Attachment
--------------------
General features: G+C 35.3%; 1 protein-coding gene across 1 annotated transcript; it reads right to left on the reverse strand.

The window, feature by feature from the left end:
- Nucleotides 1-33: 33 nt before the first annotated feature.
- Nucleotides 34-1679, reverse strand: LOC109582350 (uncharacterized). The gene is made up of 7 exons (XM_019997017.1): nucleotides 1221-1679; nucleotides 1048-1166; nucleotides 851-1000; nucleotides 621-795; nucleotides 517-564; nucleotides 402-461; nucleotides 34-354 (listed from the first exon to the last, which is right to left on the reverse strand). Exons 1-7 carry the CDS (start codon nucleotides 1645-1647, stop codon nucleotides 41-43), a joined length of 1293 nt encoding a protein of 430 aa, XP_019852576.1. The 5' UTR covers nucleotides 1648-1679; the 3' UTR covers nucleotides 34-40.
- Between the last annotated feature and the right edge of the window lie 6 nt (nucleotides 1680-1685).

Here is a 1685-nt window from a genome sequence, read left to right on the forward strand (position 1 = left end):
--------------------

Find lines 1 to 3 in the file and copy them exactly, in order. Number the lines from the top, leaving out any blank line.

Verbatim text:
General features: G+C 35.3%; 1 protein-coding gene across 1 annotated transcript; it reads right to left on the reverse strand.

The window, feature by feature from the left end:
- Nucleotides 1-33: 33 nt before the first annotated feature.